The city and municipality (15,856 inhabitants end 2014) of Aabenraa or Åbenrå; Sønderjysk: Affenråe), is at the head of the Aabenraa Fjord, an arm of the Little Belt, in Denmark. It was the seat of Sønderjyllands Amt (South Jutland County) until 1 January 2007, when the Region of Southern Denmark was created as part of the 2007 Danish Municipal Reform.
The name Aabenraa originally meant "open beach" (Danish: åben strand).
Aabenraa was first mentioned in historic accounts in the 12th century, when it was attacked by the Wends.
Aabenraa started growing in the early Middle Ages around Opnør Hus, the bishop's castle, and received status as a merchant town in 1240, and in 1335 it received a charter. During the Middle Ages the town was known for its fishing industry and for its production of hops.
Between 1560 and 1721 the town was under the rule of the Dukes of Holstein-Gottorp.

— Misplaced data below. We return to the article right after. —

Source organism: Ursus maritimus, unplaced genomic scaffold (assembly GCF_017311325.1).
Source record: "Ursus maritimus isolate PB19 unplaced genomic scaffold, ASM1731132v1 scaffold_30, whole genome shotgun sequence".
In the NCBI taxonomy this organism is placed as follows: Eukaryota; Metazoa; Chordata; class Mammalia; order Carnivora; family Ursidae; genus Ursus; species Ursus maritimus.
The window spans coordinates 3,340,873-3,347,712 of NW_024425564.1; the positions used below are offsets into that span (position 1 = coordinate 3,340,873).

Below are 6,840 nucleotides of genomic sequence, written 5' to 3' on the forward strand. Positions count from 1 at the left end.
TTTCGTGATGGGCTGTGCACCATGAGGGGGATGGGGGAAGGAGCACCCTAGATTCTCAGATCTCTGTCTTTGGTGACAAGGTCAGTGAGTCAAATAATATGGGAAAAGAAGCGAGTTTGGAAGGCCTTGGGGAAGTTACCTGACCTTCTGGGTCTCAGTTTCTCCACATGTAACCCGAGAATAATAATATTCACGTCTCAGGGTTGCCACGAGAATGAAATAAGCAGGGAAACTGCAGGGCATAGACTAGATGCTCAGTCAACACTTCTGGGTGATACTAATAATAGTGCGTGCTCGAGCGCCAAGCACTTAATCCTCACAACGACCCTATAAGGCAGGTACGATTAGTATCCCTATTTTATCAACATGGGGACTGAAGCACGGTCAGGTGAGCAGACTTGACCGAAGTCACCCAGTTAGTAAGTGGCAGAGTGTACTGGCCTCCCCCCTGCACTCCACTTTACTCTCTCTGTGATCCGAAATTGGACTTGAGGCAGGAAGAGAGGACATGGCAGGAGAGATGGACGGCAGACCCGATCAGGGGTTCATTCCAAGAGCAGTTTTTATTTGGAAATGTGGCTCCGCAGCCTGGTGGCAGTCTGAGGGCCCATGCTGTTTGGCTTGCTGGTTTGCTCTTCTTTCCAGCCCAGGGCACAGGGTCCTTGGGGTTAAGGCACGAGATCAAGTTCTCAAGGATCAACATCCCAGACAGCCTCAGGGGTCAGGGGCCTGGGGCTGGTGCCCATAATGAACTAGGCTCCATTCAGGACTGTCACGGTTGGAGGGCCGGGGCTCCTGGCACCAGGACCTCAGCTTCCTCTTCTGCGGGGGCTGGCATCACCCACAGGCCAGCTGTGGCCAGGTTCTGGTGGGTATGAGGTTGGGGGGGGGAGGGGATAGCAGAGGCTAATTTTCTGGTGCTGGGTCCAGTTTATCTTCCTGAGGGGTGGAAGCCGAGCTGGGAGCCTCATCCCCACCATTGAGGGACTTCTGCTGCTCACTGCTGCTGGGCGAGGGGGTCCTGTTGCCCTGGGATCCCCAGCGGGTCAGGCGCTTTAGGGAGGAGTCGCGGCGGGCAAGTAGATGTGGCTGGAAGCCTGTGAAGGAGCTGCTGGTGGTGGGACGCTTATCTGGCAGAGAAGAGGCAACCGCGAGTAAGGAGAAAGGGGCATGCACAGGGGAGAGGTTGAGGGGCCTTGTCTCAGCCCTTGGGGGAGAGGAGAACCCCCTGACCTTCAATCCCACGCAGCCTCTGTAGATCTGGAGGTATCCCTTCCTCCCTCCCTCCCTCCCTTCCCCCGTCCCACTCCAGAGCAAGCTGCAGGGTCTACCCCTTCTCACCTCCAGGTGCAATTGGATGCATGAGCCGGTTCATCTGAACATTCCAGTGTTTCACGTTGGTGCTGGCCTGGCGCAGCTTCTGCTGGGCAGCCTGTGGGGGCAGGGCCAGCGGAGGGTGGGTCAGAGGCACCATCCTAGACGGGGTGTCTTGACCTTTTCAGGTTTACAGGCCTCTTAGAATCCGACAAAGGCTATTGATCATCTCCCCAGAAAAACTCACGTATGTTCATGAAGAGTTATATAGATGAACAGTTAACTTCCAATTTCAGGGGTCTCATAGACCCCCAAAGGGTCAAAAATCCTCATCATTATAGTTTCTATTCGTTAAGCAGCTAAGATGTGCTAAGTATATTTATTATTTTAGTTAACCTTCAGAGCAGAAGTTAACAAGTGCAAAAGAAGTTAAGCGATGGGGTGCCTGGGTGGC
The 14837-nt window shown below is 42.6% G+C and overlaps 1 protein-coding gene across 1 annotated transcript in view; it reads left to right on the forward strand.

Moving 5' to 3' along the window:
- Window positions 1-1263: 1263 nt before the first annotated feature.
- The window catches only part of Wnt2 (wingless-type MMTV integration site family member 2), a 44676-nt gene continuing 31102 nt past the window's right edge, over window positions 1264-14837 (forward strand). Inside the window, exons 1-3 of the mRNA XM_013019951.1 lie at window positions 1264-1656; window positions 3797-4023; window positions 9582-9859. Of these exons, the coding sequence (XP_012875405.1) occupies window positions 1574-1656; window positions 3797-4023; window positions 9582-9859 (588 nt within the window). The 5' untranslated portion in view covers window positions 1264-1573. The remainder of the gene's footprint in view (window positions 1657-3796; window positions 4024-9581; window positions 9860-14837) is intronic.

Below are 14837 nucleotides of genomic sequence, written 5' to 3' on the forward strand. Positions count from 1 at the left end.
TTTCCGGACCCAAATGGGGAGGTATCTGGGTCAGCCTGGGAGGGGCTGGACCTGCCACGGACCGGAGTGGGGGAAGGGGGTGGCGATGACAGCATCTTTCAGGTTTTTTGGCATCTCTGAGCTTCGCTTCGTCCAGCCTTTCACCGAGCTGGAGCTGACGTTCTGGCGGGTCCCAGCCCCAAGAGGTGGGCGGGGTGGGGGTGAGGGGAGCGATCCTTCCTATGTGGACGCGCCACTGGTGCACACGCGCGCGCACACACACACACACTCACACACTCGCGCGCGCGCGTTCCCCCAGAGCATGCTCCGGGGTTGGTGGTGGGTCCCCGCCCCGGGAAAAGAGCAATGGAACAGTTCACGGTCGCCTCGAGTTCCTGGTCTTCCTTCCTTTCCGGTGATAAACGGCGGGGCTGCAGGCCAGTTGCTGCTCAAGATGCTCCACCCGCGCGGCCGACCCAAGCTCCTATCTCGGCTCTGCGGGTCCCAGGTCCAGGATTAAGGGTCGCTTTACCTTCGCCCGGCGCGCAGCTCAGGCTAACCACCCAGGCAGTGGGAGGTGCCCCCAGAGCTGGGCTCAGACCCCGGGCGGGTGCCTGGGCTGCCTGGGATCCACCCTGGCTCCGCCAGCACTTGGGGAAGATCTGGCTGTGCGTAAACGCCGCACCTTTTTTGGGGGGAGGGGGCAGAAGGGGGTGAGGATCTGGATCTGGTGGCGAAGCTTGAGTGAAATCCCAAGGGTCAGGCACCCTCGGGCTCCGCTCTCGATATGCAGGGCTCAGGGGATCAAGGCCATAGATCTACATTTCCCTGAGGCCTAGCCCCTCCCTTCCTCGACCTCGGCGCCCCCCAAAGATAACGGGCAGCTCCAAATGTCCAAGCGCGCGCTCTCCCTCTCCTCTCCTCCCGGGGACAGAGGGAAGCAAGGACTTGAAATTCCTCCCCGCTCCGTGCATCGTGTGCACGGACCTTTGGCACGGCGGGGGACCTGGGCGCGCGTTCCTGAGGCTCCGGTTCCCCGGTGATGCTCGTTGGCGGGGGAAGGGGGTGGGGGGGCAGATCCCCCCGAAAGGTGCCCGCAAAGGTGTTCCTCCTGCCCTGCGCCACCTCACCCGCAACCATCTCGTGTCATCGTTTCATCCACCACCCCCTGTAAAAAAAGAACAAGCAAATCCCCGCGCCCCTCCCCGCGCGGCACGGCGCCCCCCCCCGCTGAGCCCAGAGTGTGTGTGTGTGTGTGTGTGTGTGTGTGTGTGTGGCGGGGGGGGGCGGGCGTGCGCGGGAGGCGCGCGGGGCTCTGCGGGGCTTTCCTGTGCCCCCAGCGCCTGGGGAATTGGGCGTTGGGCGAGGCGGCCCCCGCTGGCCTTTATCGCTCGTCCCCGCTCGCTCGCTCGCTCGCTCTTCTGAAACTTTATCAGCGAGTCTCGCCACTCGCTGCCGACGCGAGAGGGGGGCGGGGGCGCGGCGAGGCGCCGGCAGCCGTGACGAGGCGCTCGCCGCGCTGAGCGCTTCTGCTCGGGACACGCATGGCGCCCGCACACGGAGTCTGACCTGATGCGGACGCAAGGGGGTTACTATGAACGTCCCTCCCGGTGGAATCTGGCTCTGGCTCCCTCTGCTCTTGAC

The town's glory days were during the period of the 1750s to c. 1864, when ship traffic was at a high growth rate with trade to the Mediterranean Sea, China, South America, and Australia.
From 1864 as a result of the Second War of Schleswig it was part of Prussia, and as such part of the North German Confederation, and from 1871 onwards, part of the German Empire. In the 1920 Schleswig Plebiscite that brought Northern Schleswig to Denmark, 55.1% of Aabenraa's inhabitants voted for remaining part of Germany and 44.9% voted for the cession to Denmark. However, since a plurality of votes in the surrounding Aabenraa municipality voted to join Denmark, the town was thus ceded to the Danish crown.
Postmarks in Denmark
After the 1948 Danish spelling reform, which abolished the digraph Aa in favor of Å, there was fervent resistance in Aabenraa. The town feared, among other things, to lose its status as first in international alphabetical listings, because the letter Å is the last letter in the Dano-Norwegian alphabet. A later revision of the spelling rules allowed for retaining the Aa spelling as an option. While the municipality of Aabenraa and most local citizens use the Aa spelling, Åbenrå remains the option recommended by the Danish Language Board.
Postmarks in German Empire (1871-1920)
Postmarks in North German Confederation
Since 1 January 1868.